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Treaty of York

The Treaty of York was signed by Henry III of England and Alexander II of Scotland in 1237. The treaty set the border between England and Scotland. The agreement specifically defined the boundary between the two kingdoms as running between the Solway Firth (in the west) and the mouth of the River Tweed (in the east). There has been various disputes -- noteable is a small area around Berwick, which was taken by England in 1482 but conversely England lost the land south of the Tweed which had once encompassed towns such as Melrose, Roxburgh, Galashiels, Selkirk, Jedburgh and Hawick. It is thus one of the oldest extant borders in the world, although Berwick was only fully annexed by England by the Wales and Berwick Act 1746 (It was not included in Northumberland for parliamentary purposes until 1885) and the dispute over the English/Scottish Border towns was confined to the history books.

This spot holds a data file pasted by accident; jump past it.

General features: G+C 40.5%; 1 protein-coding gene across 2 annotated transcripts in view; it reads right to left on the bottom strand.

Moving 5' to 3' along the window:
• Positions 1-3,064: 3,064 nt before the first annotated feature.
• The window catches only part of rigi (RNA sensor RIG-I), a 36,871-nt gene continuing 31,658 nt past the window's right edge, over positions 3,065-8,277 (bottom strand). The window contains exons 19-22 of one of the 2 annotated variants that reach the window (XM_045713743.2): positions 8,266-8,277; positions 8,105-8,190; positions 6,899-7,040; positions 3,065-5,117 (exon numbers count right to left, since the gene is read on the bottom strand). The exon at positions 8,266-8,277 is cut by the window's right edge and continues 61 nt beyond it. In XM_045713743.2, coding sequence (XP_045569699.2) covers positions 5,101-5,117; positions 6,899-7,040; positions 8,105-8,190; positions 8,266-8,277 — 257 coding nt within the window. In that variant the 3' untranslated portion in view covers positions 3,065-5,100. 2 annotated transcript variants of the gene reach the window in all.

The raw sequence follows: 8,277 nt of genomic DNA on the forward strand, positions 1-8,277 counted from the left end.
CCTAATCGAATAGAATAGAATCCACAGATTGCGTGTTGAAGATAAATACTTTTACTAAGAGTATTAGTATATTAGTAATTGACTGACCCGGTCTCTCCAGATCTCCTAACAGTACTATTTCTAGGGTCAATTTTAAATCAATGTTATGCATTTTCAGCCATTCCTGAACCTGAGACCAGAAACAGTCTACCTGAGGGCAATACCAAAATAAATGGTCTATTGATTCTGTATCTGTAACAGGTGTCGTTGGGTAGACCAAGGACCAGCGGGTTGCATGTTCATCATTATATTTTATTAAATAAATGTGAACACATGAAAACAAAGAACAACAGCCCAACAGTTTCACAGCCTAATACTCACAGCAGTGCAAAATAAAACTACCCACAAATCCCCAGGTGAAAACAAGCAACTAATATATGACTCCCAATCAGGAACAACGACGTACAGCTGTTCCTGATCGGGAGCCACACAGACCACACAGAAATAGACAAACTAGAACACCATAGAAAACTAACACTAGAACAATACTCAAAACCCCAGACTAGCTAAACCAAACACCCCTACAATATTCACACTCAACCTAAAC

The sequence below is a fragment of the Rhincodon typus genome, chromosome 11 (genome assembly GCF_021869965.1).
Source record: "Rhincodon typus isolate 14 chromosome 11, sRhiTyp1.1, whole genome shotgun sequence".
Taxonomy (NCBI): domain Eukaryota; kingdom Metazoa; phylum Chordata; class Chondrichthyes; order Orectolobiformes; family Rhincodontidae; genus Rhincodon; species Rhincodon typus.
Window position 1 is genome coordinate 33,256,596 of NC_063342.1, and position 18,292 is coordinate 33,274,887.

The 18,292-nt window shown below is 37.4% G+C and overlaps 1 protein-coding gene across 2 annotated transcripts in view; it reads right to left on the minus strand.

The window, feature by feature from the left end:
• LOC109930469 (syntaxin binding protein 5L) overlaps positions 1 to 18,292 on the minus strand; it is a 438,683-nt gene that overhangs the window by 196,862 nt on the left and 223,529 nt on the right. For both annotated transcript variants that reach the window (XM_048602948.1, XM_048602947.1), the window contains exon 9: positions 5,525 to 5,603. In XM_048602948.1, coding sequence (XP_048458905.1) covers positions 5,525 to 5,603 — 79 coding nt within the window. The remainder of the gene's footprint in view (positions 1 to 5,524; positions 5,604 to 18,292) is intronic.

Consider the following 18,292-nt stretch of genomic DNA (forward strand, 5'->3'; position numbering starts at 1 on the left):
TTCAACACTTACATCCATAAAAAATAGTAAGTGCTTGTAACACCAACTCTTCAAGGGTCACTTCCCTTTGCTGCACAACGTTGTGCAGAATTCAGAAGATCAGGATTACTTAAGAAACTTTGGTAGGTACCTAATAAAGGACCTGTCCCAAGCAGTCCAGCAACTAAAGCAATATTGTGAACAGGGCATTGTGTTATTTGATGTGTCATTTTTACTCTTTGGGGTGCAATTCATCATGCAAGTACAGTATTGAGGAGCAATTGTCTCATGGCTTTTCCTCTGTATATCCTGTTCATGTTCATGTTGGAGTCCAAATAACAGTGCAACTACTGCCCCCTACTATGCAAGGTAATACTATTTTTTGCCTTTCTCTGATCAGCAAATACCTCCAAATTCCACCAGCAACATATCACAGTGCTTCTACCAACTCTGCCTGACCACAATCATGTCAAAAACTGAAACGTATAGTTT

With the Treaty of York, Alexander II abandoned traditional Scottish claims to the regions of Northumbria, south of the Tweed, and Cumbria.

Northumbria had history, predating the competing claims of England and Scotland, as a kingdom stretching from the Humber to the Forth.

See also
Anglo–Scottish border

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